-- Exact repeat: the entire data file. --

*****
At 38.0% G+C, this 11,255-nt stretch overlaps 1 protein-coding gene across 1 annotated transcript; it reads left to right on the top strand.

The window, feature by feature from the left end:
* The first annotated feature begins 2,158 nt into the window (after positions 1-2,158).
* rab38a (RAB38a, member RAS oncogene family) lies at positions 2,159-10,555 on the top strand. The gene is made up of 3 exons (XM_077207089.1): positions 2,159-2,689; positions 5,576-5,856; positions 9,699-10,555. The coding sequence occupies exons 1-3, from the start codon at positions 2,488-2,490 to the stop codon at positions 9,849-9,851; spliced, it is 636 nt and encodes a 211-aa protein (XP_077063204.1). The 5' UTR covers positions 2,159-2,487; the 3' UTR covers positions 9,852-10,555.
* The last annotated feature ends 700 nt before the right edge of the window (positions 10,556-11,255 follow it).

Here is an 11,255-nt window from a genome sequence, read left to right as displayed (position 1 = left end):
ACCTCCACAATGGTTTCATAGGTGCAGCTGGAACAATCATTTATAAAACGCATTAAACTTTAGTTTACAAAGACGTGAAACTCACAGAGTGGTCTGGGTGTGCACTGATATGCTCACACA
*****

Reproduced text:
At 38.0% G+C, this 11,255-nt stretch overlaps 1 protein-coding gene across 1 annotated transcript; it reads left to right on the top strand.

The window, feature by feature from the left end:
* The first annotated feature begins 2,158 nt into the window (after positions 1-2,158).
* rab38a (RAB38a, member RAS oncogene family) lies at positions 2,159-10,555 on the top strand. The gene is made up of 3 exons (XM_077207089.1): positions 2,159-2,689; positions 5,576-5,856; positions 9,699-10,555. The coding sequence occupies exons 1-3, from the start codon at positions 2,488-2,490 to the stop codon at positions 9,849-9,851; spliced, it is 636 nt and encodes a 211-aa protein (XP_077063204.1). The 5' UTR covers positions 2,159-2,487; the 3' UTR covers positions 9,852-10,555.
* The last annotated feature ends 700 nt before the right edge of the window (positions 10,556-11,255 follow it).

Here is an 11,255-nt window from a genome sequence, read left to right as displayed (position 1 = left end):
ACCTCCACAATGGTTTCATAGGTGCAGCTGGAACAATCATTTATAAAACGCATTAAACTTTAGTTTACAAAGACGTGAAACTCACAGAGTGGTCTGGGTGTGCACTGATATGCTCACACA